'A sense of humour lends you poise, it gives you balance and it helps you to bend without breaking'

(HH Pujya Gurudev Swami Chinmayananda)

Me-not-kerazy, but still...

It's the M letter today - and I would like you to think a little more about mental health and wellbeing.

Our mental state is something that we can take a bit for granted. It is - as had been highlighted quite a bit in recent times on media platforms - also one of the most insidious and difficult health issues to 'get our heads around' (forgive me that, please!)

For those who may have missed the fact, I spent a significant part of my life in the health profession in counselling mode. People were often amazed; they would come along for a little skin condition or a headache or whatever, and through the process of homoeopathic interview, it would soon become apparent that the rash or temple pain were only the surface of deeper things. There were several cases in which no actual medicine was prescribed because the counselling was helping the healing.

Of course, not everyone can afford to attend such sessions. How does one obtain solid information about mental health without getting lost in a mire of self-help pseudo-psych pages, maudlin chatrooms or even downright dangerous bulletin boards?

Well, it would always be my recommendation that you pull together the funds to at least attend one session with a counsellor or related therapist and make it clear that it is beyond you financially and request that part of the outcome of the session you would like is advice on free or discounted services and groups recommended by that practitioner. If they are worth their dosh, this will be no problem for them. (You can establish this at time of making the appointment so that the practitioner also has the ability to say 'no' if they cannot accommodate you in this manner and you are then not out of pocket.)

There ARE all sorts of valid and useful information facilities and free services available in most places. I am particularly impressed with MedCircle in their approach to those who have bipolar and other more complex issues of this kind.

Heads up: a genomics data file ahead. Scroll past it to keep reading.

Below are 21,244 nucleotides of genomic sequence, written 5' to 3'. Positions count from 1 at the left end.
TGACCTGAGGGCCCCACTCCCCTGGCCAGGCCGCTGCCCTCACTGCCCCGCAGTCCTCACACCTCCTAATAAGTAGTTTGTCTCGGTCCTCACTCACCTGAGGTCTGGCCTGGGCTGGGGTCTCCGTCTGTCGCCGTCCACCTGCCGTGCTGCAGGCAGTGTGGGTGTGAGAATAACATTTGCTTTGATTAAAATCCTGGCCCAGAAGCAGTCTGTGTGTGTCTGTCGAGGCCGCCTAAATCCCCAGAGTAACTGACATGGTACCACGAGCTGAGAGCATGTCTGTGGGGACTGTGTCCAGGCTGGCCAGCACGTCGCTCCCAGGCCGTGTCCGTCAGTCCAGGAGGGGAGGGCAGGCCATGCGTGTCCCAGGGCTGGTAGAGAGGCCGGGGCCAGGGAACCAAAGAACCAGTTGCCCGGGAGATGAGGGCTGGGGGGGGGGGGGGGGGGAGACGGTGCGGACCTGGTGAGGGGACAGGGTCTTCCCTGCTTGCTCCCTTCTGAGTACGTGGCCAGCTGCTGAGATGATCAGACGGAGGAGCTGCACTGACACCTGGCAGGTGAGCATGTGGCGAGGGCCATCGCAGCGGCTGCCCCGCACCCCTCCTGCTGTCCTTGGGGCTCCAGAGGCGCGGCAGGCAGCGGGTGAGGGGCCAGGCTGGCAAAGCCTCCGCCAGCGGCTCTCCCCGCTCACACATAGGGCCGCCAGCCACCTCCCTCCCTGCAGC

If you live in the UK, there is a good starter level of support via the NHS.

In Australia, MindSpot is the place to begin if you are feeling low. For more advanced mental health issues, SANE Australia is the place to go.

If you live in the USA, this page has some useful links. I found this MHA site also worth having a look around.

Wherever you live in the world, there will be resources - at the very least your personal doctor ought to be able to point you in the right direction. Do not ignore constant low moods or ongoing anger. They WILL make you ill in all sorts of ways.

Be good to yourselves!


  1. Oh my word I had no idea of the connection between mental well being and physical well being.
    Hugs Cecilia

    1. Hari om
      It can be a 'chicken/egg' thing. However, there is no question that people with chronic conditions often develop a level of depression. Then those with mental disorders may present with lowered immunity. Further there is the complex relationship of body and mind which continues to confound ...Y xx

  2. I like the term well being which to me covers both physical and mental health. Some time I'll even talk about spiritual health which falls under I guess mental health.
    Coffee is on

  3. Very true - so many of our physical ailments can be traced to an underlying mental malfunction. Great post with all those links.

    Mom will post a video of Piper singing once he starts:) He has only been here since yesterday. He is peeping and trilling away, and we think he will soon burst into a sweet melody.

    Woos - Lightning, Misty, and Timber, and Tweets from the Newbie Piper

  4. It's interesting how, at work, over the past year we've suddenly been hearing a lot more about mental health (especially stress and anxiety) - signs on notice boards, emails advising where to seek help, how to support colleagues etc. A positive change, I think.
    Cheers, Gail.

  5. yes... anger and bad mood is like a visur and it can infect our soul and the soul of the peeps around us...

  6. my primary doctor is a DO not and MD and is osteopathic and homeopathic medicine. I know it can work for some.

  7. There was an interesting Twitter discussion. Someone had lost a friend to self-harm and depression. She was angry at what they had done. People surely do not understand.

  8. Love with the capital ELL surely helped get me through the years of counseling needed as a result of childhood sexual abuse. PTSD treatment using the rapid eye movement desensitization process stopped the nightly nightmares. That treatment was part of a chronic pain clinic month long treatment in 2002. One of the things I learned was stress can be a contributing factor to some forms of arthritis.


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